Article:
Rockcrit and A-Mama Ann Powers thinks way too hard sometimes

Tuesday, January 17, 2006

Double agent Mommya

"Mommya" is my new name, according to the B. I love it -- blending "mommy" with "mama" for the double whammy delight. We've been having the blast of the century lately here in rain-dead Seattle -- walking around the mall swinging our purses (I got her a three-buck blue vinyl version of this here), making foam-bead necklaces at Library Story Hour, cooking green beans on her stove and mine. But before I transform into a Hallmark card before your very eyes, let me share some treasonous thoughts.

One recent afternoon, as I was enjoying some of this domestic bliss, it occurred to me that this mommy job really isn't as hard as a full-on, ambitious professional life. I should stop right here and declare that creating such hierarchies are pointless, offensive, and patently anti-feminist. I do believe that women like this one deserve the state and social support all workers, all people, do. But let's face it -- the feminist strategy of assessing "women's work" on a scale with "real" jobs hasn't worked too well in economic terms -- affordable day care and health care for children are still nonexistent and flex time, while available to some professional women (though not the ladies of Wal Mart), tends to turn into a fiction in light of how worloads really shake down. No, I fear that what's resulted from the inculcation of the slogan "Every Mother is a Working Mother" is simply a bigger ego boost for those mamas privileged enough to have the time and headspace to ponder such things.

I am getting sick of showoff moms. I am one myself, sometimes, I know. It's hard to resist -- you have this Instant Cuteness Generator toddling around with you, how not to use it? But really, it's not an accomplishment to have a cute little child. (Even if you made him or her -- that's just genetic luck, though I thank Mallory for ours.) Parenting is a vocation, in the Latin sense -- a spiritual calling, serious as it gets -- but it is not a profession. The minute I as a parent start assessing myself the way a lawyer or a salesman would, as "better" because our child accomplishes more or is convincingly adorable/smart/sweet in public, I am dangerously deluded. Because I am not "creating" Bebe the way I create a piece for Blender. I am her advocate, her bodyguard, the attendant on her airplane. But she is not a job I do well.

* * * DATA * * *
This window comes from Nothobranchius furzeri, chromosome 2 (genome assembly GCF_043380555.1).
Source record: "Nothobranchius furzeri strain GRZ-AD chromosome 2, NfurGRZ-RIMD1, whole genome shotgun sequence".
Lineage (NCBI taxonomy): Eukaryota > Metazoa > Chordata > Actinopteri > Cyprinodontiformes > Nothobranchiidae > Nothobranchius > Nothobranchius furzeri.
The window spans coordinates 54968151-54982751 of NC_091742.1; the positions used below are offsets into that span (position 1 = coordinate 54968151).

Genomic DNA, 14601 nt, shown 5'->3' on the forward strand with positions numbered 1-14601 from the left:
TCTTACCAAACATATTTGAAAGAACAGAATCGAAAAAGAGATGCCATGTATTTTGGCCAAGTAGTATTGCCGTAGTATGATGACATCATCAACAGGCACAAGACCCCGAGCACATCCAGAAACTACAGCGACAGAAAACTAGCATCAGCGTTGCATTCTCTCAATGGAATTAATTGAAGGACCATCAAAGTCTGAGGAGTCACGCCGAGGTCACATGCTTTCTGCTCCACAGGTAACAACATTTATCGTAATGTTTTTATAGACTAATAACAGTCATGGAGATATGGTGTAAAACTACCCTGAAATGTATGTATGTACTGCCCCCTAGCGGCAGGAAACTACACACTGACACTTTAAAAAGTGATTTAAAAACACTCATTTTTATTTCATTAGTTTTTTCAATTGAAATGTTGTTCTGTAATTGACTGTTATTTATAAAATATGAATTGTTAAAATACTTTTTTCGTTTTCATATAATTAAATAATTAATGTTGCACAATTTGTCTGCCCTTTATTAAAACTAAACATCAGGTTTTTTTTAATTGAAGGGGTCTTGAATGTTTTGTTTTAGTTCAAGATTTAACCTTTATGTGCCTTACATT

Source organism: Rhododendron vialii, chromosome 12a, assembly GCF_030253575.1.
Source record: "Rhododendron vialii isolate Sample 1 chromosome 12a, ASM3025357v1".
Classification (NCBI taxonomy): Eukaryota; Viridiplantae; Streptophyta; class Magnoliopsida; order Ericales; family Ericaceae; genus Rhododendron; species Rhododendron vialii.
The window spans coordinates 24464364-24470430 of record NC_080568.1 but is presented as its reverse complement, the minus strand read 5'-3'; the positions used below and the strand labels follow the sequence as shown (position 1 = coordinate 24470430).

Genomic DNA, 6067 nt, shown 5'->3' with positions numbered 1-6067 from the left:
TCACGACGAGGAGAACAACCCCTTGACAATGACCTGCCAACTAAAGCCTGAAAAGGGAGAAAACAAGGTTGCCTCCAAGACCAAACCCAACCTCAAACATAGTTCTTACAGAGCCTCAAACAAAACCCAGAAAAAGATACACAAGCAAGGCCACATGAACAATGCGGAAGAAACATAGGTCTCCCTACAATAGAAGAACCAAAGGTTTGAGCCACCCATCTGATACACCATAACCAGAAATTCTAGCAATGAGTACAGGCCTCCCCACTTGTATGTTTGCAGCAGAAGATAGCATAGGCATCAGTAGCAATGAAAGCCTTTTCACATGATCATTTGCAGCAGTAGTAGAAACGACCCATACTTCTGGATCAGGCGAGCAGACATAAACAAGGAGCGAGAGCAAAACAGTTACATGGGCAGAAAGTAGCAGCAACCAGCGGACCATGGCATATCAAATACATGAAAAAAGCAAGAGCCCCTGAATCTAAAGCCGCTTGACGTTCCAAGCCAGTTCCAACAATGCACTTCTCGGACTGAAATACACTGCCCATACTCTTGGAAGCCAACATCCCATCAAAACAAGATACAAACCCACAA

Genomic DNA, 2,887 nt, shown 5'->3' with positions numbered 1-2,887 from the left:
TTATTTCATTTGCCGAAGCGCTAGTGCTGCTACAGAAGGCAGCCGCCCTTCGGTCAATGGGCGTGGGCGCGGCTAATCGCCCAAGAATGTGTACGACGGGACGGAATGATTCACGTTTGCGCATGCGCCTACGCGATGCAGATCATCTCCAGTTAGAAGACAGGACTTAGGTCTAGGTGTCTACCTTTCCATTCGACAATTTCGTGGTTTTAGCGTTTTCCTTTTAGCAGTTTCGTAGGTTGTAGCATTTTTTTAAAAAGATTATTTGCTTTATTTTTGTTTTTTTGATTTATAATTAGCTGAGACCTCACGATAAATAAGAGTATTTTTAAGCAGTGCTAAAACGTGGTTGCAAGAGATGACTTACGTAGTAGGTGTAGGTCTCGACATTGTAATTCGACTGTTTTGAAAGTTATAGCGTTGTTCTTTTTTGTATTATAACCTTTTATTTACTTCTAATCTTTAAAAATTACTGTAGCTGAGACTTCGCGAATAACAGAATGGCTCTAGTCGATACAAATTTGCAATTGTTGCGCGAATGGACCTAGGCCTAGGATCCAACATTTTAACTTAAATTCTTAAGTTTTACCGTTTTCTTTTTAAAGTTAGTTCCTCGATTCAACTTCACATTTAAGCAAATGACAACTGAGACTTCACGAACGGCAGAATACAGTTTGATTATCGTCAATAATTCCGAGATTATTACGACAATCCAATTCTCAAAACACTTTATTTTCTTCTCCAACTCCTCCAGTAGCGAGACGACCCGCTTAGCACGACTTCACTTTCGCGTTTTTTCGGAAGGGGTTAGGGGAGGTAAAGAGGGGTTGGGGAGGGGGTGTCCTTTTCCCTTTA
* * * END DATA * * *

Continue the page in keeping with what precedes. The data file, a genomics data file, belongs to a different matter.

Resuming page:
I'm sick of all the rhetoric about the awesome creative genius of mothers. I'm not saying women don't do amazing things with and for their kids, and of course there is the miracle of childbirth, which I'll never deny even though I'll never experience it. But the self-congratulation has gone too far. (Let's not even get into what happens to dads when mothers hog the spotlight -- we bitches in the house have no right to complain if we're not willing to share.) Whatever happened to putting our kids first? In real life, the moms I know and love so that. At he same time, because most of us have worked to be successful, cutting-edge, hip, it's hard to not try to be that as mamas too. But what I'm realizing, I guess, is that as a mama I don't need to be all that. I just need to be loving and fundamentally there. (Even when B's at daycare and being "there" means winning bread and co-supporting our family.)

This tirade came about because of something that happened at the gym the other day. I walk into the locker room after my workout and there's a new mama breastfeeding her baby in the corner. Fine, I'm pro-breastfeeding, but this woman was WORKING it. Cooing to the sprout in precious babykins lingo so everyone, even in the shower, could hear. She was showing off, waiting for all of us to turn and say, how adorable!! To make HER feel adorable, not her daughter. And this in a zone where I go to be quiet and alone -- a zone where kids are officially not allowed.

I'm politically incorrect and perilously anti-hipmama to say that woman should have found a quieter corner and interacted with her child in solitude. But she should have. It wouldn't have been solitude after all; her daughter was there to appreciate her. Why did she feel, why do so many of us often feel, that we need to whole world to coo at us too?

(and if you still want to buy the t-shirt pictured at top after that rant, go to


Anonymous sandi said...

This is, I think, related to the "child as accessory" phenomenon that you see every so often. As my son gets older, and it's reinforced to me how erratic my influence over him is, I understand a bit more clearly that he is an individual -- my son, but not my property.

9:57 AM


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